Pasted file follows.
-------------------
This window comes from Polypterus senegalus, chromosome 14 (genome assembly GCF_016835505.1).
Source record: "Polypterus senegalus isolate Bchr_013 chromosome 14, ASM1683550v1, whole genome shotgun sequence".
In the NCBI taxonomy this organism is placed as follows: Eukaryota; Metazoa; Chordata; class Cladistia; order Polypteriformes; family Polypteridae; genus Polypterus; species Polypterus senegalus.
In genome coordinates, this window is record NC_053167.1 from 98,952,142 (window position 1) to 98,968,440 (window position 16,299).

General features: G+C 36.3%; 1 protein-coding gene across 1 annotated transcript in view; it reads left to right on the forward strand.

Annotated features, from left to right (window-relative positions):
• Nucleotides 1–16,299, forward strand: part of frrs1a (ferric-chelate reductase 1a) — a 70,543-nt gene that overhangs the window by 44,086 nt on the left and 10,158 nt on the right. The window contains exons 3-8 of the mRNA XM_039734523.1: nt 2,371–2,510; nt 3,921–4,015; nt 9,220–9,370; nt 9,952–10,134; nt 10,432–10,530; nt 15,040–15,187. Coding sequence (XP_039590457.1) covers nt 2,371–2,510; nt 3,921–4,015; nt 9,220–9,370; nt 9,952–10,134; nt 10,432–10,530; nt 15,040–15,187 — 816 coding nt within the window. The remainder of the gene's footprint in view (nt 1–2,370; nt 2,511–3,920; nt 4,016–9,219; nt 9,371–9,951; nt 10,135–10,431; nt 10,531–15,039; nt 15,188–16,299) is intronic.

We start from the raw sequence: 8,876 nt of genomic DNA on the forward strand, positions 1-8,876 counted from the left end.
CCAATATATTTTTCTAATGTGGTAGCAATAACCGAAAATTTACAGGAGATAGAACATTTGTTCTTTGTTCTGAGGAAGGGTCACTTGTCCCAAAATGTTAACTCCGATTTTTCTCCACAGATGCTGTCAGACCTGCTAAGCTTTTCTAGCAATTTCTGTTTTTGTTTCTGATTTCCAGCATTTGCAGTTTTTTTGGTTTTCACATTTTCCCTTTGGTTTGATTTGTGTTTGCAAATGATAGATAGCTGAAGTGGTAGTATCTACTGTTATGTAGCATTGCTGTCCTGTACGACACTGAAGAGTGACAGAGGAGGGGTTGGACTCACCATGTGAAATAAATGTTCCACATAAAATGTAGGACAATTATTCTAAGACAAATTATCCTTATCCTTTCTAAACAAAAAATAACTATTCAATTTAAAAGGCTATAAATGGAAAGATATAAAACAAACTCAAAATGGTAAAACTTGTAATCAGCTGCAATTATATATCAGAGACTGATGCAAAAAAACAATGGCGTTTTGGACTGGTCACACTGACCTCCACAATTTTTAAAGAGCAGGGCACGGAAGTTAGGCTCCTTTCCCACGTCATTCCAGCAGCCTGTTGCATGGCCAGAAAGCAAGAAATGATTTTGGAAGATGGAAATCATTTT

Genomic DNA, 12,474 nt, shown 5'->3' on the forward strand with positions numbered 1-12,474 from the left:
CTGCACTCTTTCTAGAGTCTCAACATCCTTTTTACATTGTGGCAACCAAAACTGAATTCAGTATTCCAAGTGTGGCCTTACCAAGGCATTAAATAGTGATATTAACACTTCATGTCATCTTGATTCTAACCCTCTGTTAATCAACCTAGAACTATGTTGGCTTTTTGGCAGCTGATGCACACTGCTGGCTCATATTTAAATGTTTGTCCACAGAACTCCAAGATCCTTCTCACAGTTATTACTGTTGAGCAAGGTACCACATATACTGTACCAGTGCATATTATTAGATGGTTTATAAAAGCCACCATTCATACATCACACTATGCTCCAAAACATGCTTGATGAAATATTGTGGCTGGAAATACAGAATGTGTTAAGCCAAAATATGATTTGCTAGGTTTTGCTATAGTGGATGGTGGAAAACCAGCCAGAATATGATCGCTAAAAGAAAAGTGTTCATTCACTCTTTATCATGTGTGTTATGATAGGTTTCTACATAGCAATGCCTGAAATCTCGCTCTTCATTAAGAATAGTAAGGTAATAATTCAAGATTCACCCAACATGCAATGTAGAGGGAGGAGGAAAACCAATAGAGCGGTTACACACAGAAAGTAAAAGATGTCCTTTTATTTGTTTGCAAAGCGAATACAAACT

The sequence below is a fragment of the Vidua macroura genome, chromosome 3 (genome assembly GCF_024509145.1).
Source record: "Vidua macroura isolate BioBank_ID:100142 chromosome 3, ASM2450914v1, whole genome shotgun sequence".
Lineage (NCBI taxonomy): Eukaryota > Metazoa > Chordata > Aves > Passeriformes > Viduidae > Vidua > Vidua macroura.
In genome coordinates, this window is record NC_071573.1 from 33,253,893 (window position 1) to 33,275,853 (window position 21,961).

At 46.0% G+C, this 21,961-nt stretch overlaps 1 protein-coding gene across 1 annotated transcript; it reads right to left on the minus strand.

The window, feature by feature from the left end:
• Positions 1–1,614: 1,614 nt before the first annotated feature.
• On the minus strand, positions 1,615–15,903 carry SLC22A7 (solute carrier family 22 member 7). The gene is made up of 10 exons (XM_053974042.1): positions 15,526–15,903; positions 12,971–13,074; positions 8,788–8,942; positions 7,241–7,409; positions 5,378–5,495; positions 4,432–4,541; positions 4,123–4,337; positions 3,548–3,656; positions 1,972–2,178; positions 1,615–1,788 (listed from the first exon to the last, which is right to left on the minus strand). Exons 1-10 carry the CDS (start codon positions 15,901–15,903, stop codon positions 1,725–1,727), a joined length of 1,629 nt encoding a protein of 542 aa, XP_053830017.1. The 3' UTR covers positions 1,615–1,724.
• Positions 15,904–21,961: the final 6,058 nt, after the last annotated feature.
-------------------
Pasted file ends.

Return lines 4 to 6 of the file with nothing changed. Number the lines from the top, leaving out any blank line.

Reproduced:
In genome coordinates, this window is record NC_053167.1 from 98,952,142 (window position 1) to 98,968,440 (window position 16,299).

General features: G+C 36.3%; 1 protein-coding gene across 1 annotated transcript in view; it reads left to right on the forward strand.

Annotated features, from left to right (window-relative positions):